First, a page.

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Carpenter's hands-on approach helps rebuild his life following severe injury

Image shows a man standing next to some wooden pallets

PIC: Andrew Ray has been using his carpentry skills to make various items for the farm based in Cae Felin.


A former carpenter is rebuilding his life after a serious accident by getting hands-on at a community farm near Morriston Hospital.

Andrew Ray, 63, suffered major injuries after a fall last year and attended University Hospital of Wales for intensive care treatment before transferring to Neath Port Talbot Hospital’s Neurorehabilitation Unit.

Image shows a group of people sat around a fruit box His treatment now comes under the Brain Injury Service at Morriston Hospital, where part of his rehabilitation is provided at a nearby farm on land owned by the health board.

The service not only looks at helping its patients on a physical, mental and psychological level, but also by reintegrating them into a social circle.

PIC: Andrew with Brain Injury Service staff Suzanna Charles, administrative co-ordinator; Zoe Fisher, Consultant clinical psychologist and Anthony Watson, rehabilitation coach.

For Andrew, who lives alone in Swansea, regular trips to a farm which produces fruit and vegetables have proved integral to his recovery.

While some green-fingered patients have been helping plant seeds for future crops, Andrew has been busy using his hands to build structures around the farm.

While the accident affected his memory, he hasn’t forgotten how to put his carpentry skills to full use.

Andrew said: “My memory is not great following my accident, but my profession was a roofer and carpenter and that comes naturally to me when I’m presented with something to put together. I’m good with my hands and prefer to do everything manually rather than use power tools.

“I’ve had the chance to do that at the farm and other workshops we are involved in within the Brain Injury Service.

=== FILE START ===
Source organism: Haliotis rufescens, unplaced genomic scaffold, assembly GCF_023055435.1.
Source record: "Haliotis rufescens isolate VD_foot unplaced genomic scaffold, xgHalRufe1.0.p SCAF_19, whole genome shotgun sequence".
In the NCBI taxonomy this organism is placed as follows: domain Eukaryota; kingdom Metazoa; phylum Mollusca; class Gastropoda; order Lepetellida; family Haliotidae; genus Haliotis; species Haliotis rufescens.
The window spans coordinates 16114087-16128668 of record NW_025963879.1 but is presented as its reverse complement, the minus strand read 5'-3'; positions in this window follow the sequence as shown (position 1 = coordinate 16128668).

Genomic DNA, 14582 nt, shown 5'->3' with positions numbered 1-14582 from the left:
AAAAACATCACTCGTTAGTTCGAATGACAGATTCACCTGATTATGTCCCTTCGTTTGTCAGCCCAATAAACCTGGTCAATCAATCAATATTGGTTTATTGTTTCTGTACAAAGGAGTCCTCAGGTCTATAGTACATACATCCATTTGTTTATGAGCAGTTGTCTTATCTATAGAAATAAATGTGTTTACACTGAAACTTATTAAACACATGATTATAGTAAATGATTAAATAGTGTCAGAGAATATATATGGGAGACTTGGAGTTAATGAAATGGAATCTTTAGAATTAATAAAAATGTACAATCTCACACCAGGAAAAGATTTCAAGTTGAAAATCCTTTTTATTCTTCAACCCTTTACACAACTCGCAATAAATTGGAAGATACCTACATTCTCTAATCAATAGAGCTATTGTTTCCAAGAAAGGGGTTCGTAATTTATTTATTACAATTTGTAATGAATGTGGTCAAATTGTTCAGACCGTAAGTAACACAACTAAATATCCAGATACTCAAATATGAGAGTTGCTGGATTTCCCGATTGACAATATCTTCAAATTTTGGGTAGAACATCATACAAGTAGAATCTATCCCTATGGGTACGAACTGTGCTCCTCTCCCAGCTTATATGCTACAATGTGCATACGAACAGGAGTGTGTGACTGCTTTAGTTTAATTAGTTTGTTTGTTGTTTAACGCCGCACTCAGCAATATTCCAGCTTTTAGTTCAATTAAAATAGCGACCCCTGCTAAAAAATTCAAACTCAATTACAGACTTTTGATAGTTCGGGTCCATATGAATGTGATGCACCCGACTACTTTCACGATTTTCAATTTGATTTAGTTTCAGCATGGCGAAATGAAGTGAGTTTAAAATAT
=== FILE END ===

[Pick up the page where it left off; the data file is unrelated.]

“At the farm I’ve built some boxes for fruit to grow in, along with a few other things, which has been great for me.”

Image shows a group of people in a field Andrew is originally from Brighton but moved to Swansea with his wife, who died from a heart attack a year before his accident.

He is now building up his confidence and skills around the house thanks to the Brain Injury Service.

PIC: Andrew with CSA directors William Beasley (back row, second left), consultant general and upper gastrointestinal surgeon in Morriston Hospital, and Simon Peacock (back row, fifth from left) along with members of the Brain Injury Service, CSA volunteers and Swansea University academics and students who are evaluating the work being undertaken at the farm.

The camaraderie created within the group has also given him a platform to develop his personal skills.

“The Brain Injury Service has drastically helped me. It takes time to rebuild yourself.

“Being part of a group really helps because it’s given me confidence to be around people and to contribute. The camaraderie has been great – I love being in the company of others as I find it very lonely at home.

“The service has also helped me in doing things around the house. The occupational therapist has taught me how to cook – they may be basic things to some, but for me it’s been a massive help.

“At the start of the sessions I think I was happy to sit back and let everyone else do the talking. But now I feel a lot more comfortable and confident to interact with the group and get involved in sessions.”

Consultant clinical psychologist Zoe Fisher has been among the Brain Injury Service staff who have helped Andrew’s rehabilitation.

Taking patients to the farm, run by not-for-profit organisation Cae Felin Community Supported Agriculture (CSA), is one of many holistic approaches offered as part of their recovery.

Image shows a field Zoe said: “Our patients have a variety of activities to choose from at the CSA. Some may engage in light gardening tasks like weeding, mulching fruit trees, transporting wood chips uphill with wheelbarrows or, in Andrew’s case, crafting really useful items.

“Others might prefer to spend their time by the stream, embracing a moment of reconnection with nature.

“The partnership allows us to provide holistic neurorehabilitation through the enriching environment of a CSA, offering a pathway to recovery and enhanced well-being for individuals facing neurological challenges.

PICTURED: The CSA has the long-term goal of supplying Morriston Hospital with fruit and vegetables.

“Our unique approach maximises the brain's natural capacity for growth particularly in the earlier stages of recovery through engaging, hands-on agricultural activities.

“These activities not only stimulate cognitive functions and emotional resilience but also foster physical health through gentle, nature-based exercise.

“Beyond the physical and cognitive benefits, our program places a strong emphasis on psychological support and social reintegration, creating a nurturing community where individuals can connect, share, and grow together.”

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